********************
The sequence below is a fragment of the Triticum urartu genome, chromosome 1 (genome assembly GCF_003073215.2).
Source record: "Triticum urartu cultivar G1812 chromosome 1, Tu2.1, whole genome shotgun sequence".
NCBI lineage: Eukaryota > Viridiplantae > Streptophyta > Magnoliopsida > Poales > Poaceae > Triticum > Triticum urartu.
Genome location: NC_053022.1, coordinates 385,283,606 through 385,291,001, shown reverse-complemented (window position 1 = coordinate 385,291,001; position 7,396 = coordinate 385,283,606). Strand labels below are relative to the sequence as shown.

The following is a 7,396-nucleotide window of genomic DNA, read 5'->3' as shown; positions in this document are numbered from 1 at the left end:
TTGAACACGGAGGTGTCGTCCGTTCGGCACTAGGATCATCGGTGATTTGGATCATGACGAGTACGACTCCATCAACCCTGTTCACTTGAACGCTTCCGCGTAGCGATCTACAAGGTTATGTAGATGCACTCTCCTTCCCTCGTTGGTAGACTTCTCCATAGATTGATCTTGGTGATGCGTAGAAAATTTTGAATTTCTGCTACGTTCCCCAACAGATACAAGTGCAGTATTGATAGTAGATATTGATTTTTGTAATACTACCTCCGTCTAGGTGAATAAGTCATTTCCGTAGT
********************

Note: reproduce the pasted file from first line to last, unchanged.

The sequence below is a fragment of the Triticum urartu genome, chromosome 1 (genome assembly GCF_003073215.2).
Source record: "Triticum urartu cultivar G1812 chromosome 1, Tu2.1, whole genome shotgun sequence".
NCBI lineage: Eukaryota > Viridiplantae > Streptophyta > Magnoliopsida > Poales > Poaceae > Triticum > Triticum urartu.
Genome location: NC_053022.1, coordinates 385,283,606 through 385,291,001, shown reverse-complemented (window position 1 = coordinate 385,291,001; position 7,396 = coordinate 385,283,606). Strand labels below are relative to the sequence as shown.

The following is a 7,396-nucleotide window of genomic DNA, read 5'->3' as shown; positions in this document are numbered from 1 at the left end:
TTGAACACGGAGGTGTCGTCCGTTCGGCACTAGGATCATCGGTGATTTGGATCATGACGAGTACGACTCCATCAACCCTGTTCACTTGAACGCTTCCGCGTAGCGATCTACAAGGTTATGTAGATGCACTCTCCTTCCCTCGTTGGTAGACTTCTCCATAGATTGATCTTGGTGATGCGTAGAAAATTTTGAATTTCTGCTACGTTCCCCAACAGATACAAGTGCAGTATTGATAGTAGATATTGATTTTTGTAATACTACCTCCGTCTAGGTGAATAAGTCATTTCCGTAGT